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Updated on Thursday, May 30, 2019
When a tragedy befalls a loved one, the last thing you want to hear is more bad news. But unfortunately, some private student loan lenders have a policy called “auto default” that can turn bad news even worse.
According to the Consumer Finance Protection Bureau (CFPB), a private student loan can go into default if a responsible borrower’s cosigner undergoes bankruptcy or dies. The borrower may wind up with the shocking revelation that they need to pay the entire balance of the loan within 30 days or risk having a defaulted private student loan. This is known as auto default.
Like all loan defaults, auto default can destroy your credit and make it difficult to access loans, rent an apartment or even get a new job.
Such a lending policy seems arbitrary and unprofitable, but it exists. In March 2016, the CFPB reported that their examiners put a stop to unfair auto defaults from one or more servicers because their loan contracts were ambiguous.
If you’re a borrower with private loans, these are the facts about auto default that you need to know.
How private student loans enter auto default
More than 90% of private student loans require a cosigner to back the loan, according to a 2017 CFPB report. Cosigners enable you to access lower interest rates and greater amounts, since the cosigners promise to pay back the loan if you default.
Because private loans are contingent upon cosigner creditworthiness, many lenders retain clauses that allow banks to call a loan in full if the cosigner goes into bankruptcy or dies. Although some banks say they do not intend to trigger this option, the CFPB reports that many exercise this option when the loan has been sold or is part of a securitization trust.
Depending on the circumstances, however, calling the loan may be illegal. However, you may feel there’s little recourse when you’re told your loans must be paid within 30 days.
How to prevent auto default
The best way to prevent an auto default on your private student loan is to release your cosigner as soon as you are able to do so. Many student loan servicers allow cosigners to be released from a loan after a certain number of on-time payments or with a qualifying credit score. But unfortunately, the Consumer Federal Protection Board found in 2015 that more than 90% of all attempts to release private student loan cosigners were rejected.
As a result, the CFPB recommends using its sample letter to write to your lender and ensure that you receive complete information about your eligibility to release your cosigner. In particular, if your cosigner is in poor health or has financial trouble, you should double down on your efforts to release them.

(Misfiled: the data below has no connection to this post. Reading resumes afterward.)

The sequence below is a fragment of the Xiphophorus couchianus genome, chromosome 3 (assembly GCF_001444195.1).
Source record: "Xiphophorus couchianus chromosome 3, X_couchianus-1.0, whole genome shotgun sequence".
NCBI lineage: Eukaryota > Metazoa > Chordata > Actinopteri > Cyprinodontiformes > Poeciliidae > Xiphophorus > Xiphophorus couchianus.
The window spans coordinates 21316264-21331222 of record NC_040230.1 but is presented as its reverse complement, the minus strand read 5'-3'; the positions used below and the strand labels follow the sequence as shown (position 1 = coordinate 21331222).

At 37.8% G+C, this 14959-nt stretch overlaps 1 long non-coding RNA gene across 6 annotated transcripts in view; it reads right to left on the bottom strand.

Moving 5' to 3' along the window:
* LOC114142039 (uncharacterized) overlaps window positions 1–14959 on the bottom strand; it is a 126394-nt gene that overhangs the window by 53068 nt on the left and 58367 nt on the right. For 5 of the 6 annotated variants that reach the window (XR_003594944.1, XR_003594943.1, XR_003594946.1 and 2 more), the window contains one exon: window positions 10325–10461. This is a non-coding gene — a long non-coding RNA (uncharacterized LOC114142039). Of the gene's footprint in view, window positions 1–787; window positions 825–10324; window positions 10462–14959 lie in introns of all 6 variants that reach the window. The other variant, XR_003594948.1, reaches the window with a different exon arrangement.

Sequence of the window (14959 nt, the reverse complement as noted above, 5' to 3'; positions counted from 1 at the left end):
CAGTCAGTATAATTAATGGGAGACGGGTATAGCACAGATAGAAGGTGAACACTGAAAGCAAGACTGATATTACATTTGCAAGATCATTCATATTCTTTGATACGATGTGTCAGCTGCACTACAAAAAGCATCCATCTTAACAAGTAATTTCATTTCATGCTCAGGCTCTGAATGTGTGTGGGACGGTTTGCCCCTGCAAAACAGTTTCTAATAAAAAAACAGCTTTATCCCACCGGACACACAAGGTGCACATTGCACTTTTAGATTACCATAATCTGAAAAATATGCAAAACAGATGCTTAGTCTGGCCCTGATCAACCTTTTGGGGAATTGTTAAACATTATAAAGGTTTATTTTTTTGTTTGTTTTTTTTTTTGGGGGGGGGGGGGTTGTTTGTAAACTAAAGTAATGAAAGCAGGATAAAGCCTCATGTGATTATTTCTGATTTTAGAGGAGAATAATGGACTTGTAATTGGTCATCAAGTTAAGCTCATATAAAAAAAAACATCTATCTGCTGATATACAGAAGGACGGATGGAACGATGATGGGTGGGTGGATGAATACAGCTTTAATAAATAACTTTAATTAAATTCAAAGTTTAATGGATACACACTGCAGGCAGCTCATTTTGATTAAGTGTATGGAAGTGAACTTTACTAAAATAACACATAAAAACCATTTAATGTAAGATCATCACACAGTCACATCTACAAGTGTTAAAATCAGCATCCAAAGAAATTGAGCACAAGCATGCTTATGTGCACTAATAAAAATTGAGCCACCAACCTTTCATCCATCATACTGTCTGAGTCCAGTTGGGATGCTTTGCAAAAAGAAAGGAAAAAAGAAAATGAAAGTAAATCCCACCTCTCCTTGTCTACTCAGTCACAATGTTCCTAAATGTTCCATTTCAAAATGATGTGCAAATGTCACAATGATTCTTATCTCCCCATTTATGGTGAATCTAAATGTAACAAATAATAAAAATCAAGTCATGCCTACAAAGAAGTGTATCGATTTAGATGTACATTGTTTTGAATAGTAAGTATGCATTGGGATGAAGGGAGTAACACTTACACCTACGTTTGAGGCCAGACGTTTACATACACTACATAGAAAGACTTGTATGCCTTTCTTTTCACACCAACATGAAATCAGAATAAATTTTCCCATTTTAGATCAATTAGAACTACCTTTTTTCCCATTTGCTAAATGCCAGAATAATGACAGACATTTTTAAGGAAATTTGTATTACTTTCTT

If you are ineligible for a cosigner release, you should have the option to change cosigners if you believe that your current cosigner puts your credit score or payment schedule at risk. But note that eligibility requirements for changing cosigners vary from lender to lender and even from contract to contract.
Often, the best way to release a cosigner from a private student loan is to modify the loan or refinance it. Private student loans are notoriously difficult to modify, but refinancing with a different company may be possible for people with good to excellent credit.
What to do if you enter auto default on your private student loans
Though the CFPB has proposed legislation to make lending practices more transparent, you must act quickly if your private student loan is in default, lest it destroy your credit.
If a collections agent informs you that your loan is in default, you should request a verification of debt. The collector must provide information about the loan balance and the original lender, and you can then use that information to reach out to the lender directly. Do not attempt to negotiate with the collector, unless you’re prepared to pay the sum since they cannot restore your credit.
If the bank informs you about the auto default, then you should contact them to attempt to reverse the default and modify the loan. Under many circumstances, both the borrower and the bank are likely to come to the conclusion that modifying the loan may be in the best interest of both parties.
Once you are in contact with a bank, then you should propose mutually beneficial solutions like modifying a loan to include a cosigner release option, allowing for a period of time to find a new cosigner or enabling a refinance.
If you cannot convince the private lender to modify a loan and reverse a default, then you should submit a complaint to the CFPB. The bureau is tasked at working on behalf of consumers to ensure prompt responses and resolution.
In some cases, the CFPB can work quickly enough for you to avoid default. However, if you are put into auto default, then you will need to clean up your credit. To determine whether anything needs to be done, first check your credit score, and then access your full credit report (available for free at AnnualCreditReport.com) to see if there are any negative marks on there. If the student loan entered default, then that will be present on the credit report, and the CFPB can work with you and the lender to be sure that the negative information is removed.
Will auto defaults stop?
Even with proposed reforms in the private student lending market, you remain at risk for auto defaults as long as you have a cosigner on your loan. The best way you can protect yourself from an auto default is by removing your cosigner or refinancing your loans without a cosigner.
The CFPB works to protect consumers through action and reform, but you put yourself in a stronger position when you proactively work to avoid lending practices such as auto default.